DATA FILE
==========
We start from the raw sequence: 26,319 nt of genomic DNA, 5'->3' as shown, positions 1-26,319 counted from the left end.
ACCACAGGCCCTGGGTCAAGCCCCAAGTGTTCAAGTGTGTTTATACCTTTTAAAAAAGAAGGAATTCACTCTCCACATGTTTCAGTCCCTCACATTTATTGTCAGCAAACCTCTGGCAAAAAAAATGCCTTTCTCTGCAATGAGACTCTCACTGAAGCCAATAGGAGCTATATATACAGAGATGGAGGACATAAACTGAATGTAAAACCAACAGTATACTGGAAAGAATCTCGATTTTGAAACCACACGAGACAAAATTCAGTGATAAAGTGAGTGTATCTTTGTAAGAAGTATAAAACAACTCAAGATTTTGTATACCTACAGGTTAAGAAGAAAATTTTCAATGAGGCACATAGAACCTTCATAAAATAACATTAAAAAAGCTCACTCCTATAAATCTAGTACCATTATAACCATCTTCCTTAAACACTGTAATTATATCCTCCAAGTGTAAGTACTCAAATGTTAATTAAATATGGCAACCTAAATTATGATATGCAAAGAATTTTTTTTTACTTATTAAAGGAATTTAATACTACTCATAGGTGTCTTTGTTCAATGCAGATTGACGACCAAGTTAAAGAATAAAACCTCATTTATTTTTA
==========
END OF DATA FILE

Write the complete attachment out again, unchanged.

We start from the raw sequence: 26,319 nt of genomic DNA, 5'->3' as shown, positions 1-26,319 counted from the left end.
ACCACAGGCCCTGGGTCAAGCCCCAAGTGTTCAAGTGTGTTTATACCTTTTAAAAAAGAAGGAATTCACTCTCCACATGTTTCAGTCCCTCACATTTATTGTCAGCAAACCTCTGGCAAAAAAAATGCCTTTCTCTGCAATGAGACTCTCACTGAAGCCAATAGGAGCTATATATACAGAGATGGAGGACATAAACTGAATGTAAAACCAACAGTATACTGGAAAGAATCTCGATTTTGAAACCACACGAGACAAAATTCAGTGATAAAGTGAGTGTATCTTTGTAAGAAGTATAAAACAACTCAAGATTTTGTATACCTACAGGTTAAGAAGAAAATTTTCAATGAGGCACATAGAACCTTCATAAAATAACATTAAAAAAGCTCACTCCTATAAATCTAGTACCATTATAACCATCTTCCTTAAACACTGTAATTATATCCTCCAAGTGTAAGTACTCAAATGTTAATTAAATATGGCAACCTAAATTATGATATGCAAAGAATTTTTTTTTACTTATTAAAGGAATTTAATACTACTCATAGGTGTCTTTGTTCAATGCAGATTGACGACCAAGTTAAAGAATAAAACCTCATTTATTTTTA